catch for the day is weighed, rinsed with seawater, blast frozen at -20 C and the next day, placed in bags
or kept in bulk in the fish hold on board the vessel (source: Albion Fishing Research Centre).
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2.2 Share in Gross Domestic Product
Gross Domestic Product is the sum of value added of all domestic product. It represents the aggregate
money value of all goods and services produced within a country out of economic activity during a
specified period, usually a year, before provision for the consumption of fixed capital. GDP at basic
prices is obtained as a difference between output and intermediate consumption whereby output is
valued at basic prices and intermediate consumption at purchaser’s price.
According to data provided by Statistics Mauritius, the value added from the sector kept decreasing
from 2009 to 2012. The sector experienced a fall in value added of 26.3% from 2009 to 2010. A further
decrease of 5.7% was faced in 2011. In 2012, value added went down to Rs 57.9 Mn, that is, 39.1% fall
compared to 2011. Nevertheless, the sector recovered in 2013 with an increase in value added of 23.5%
when same reached Rs 71.5 Mn. The share of GDP of the bank fishing industry was very insignificant
over the period 2009 to 2013. In 2009 the share of GDP stood at 0.1% and same converged to 0 over the
remaining years to 2013. With regards to growth rate of the sector, Statistics Mauritius has failed to
provide same as the bank fishing industry is a subset of the whole fishing industry and economic
indicators cannot be extrapolated to calculate the growth rate of the bank fishing industry.
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2.3 Employment in the Bank Fishing Industry
According to the 2011 Population Census conducted by Statistics Mauritius, employment in the bank
fishing industry kept falling over the period 2011 to 2013. A breakdown of same is given in the table
Other than
Average Total
Employment in the bank fishing industry, period 2011 to 2013 (Statistics Mauritius)
Data from Statistics Mauritius shows that this sector comprises of only male labour force. Employment
in both large establishments, that is, establishments employing 10 or more workers and other than large
establishments kept falling over the period 2011 to 2013. In 2011, total employment stood at 2800 but
same fell by 39.3% in 2012 where it reached 1700 and kept falling further in 2013 by 23.5% reaching
1300 workers. Overall, employment fell by 53.6% from 2011 to 2013. It is to be noted that stakeholders
in this industry indicate the existence of some 100 active bank fishermen only.
Employment by Age Group
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Below 20
50 & over
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Employment by age group (Statistics Mauritius)
On average, workers in the bank fishing industry are in the age range of 40 to 49 years, followed by
workers in the age group of 30 to 39 years. It is further noticed that the sector is very poor in terms of
young labour force.
Employment by actual hours worked during reference week
51hrs or
Employment by actual hours worked (Statistics Mauritius)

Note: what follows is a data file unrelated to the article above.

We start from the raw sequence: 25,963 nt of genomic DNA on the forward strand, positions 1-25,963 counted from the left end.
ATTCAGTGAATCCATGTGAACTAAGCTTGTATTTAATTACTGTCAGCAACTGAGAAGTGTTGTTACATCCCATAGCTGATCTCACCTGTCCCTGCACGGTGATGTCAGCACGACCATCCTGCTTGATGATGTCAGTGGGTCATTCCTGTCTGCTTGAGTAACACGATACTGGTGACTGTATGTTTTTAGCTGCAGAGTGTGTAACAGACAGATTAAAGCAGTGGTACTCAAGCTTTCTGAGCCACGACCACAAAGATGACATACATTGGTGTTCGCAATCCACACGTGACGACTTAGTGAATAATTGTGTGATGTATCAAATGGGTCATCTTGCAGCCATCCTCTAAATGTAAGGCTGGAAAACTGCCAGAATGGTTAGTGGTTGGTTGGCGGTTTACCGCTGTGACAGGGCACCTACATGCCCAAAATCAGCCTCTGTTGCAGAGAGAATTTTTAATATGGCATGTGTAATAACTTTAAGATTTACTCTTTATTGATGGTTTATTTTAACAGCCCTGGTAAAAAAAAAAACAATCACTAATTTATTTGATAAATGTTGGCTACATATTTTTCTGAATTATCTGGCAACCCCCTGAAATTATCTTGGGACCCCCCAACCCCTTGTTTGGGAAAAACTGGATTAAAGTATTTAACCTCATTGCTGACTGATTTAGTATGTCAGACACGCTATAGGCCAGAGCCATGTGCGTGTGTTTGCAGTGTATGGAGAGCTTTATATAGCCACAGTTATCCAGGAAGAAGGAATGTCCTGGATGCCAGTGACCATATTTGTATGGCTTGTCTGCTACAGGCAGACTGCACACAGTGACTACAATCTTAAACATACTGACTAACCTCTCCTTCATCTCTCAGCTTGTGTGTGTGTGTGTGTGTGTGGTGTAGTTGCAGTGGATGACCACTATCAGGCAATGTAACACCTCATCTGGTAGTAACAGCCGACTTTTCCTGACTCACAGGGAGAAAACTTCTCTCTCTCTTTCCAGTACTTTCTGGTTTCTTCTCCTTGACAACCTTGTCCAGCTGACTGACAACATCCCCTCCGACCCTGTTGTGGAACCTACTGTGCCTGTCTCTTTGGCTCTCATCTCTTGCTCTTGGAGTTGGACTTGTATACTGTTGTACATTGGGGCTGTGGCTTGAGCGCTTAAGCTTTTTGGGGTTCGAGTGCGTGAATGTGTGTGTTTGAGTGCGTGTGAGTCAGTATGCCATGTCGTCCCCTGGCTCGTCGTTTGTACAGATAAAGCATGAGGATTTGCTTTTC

1. Mauritius as a seafood hub
There has been a strong initiative by the authorities to promote Mauritius as a seafood hub in terms of
an efficient and attractive environment for the supply of value added processes and services related to
the sourcing and marketing of sea food products. The objective behind is to transform Mauritius into a
Seafood Hub for trading, warehousing, processing, distribution and re-export of fresh, chilled and frozen
or value added seafood products. The Mauritius Seafood Hub is a Joint Public Private Sector initiative for
policy action. It provides for a One Stop Shop service at the Trade and Marketing Centre (TMC) in the
free port area to facilitate the administrative procedures for loading/unloading/export of fish and fish
products. Access to the entire value chain of the Mauritius Seafood Hub includes fishing, transshipment,
storage and warehousing, light processing (sorting, grading, cleaning, filleting and loinning), canning,
and ancillary services (ship chandelling, bunkering, vessel husbandry, ship agency, ship building and
repairs). The policy hinges upon sustainable fisheries development and management and aims at
increasing revenue, maintaining employment, increasing local and foreign investment and ensuring
resource sustainability (Source: Ministry of Fisheries).
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However for such a reality to be possible, it is high time that the fishing methods in Mauritius are reinvented, both in terms of the way and the conditions in which bank fishing is undertaken. The bank
fishing industry in Mauritius needs to be modernised in all its aspects.
Fishing resources represent one of the biggest assets of the country. However the fact that it is not
properly and adequately exploited and coupled with an absence of prudent planning and support to
fishing communities, this sector is doomed to failure.
The fact that the economy has liberalized the importation of fish and/or processed fish also acts as a
hindrance to the development of the fishing industry. Is it not sheer paradox that the extensive
territorial waters of Mauritius remain underexploited compared to their actual production of fish and
other seafoods which exceeds by far the allowable catch?
2. Employment of foreign labour
The main concern of local workers in the bank fishing industry pertains to the employment of foreign
labour which is detrimental to them given that all workers in this sector are employed on a contractual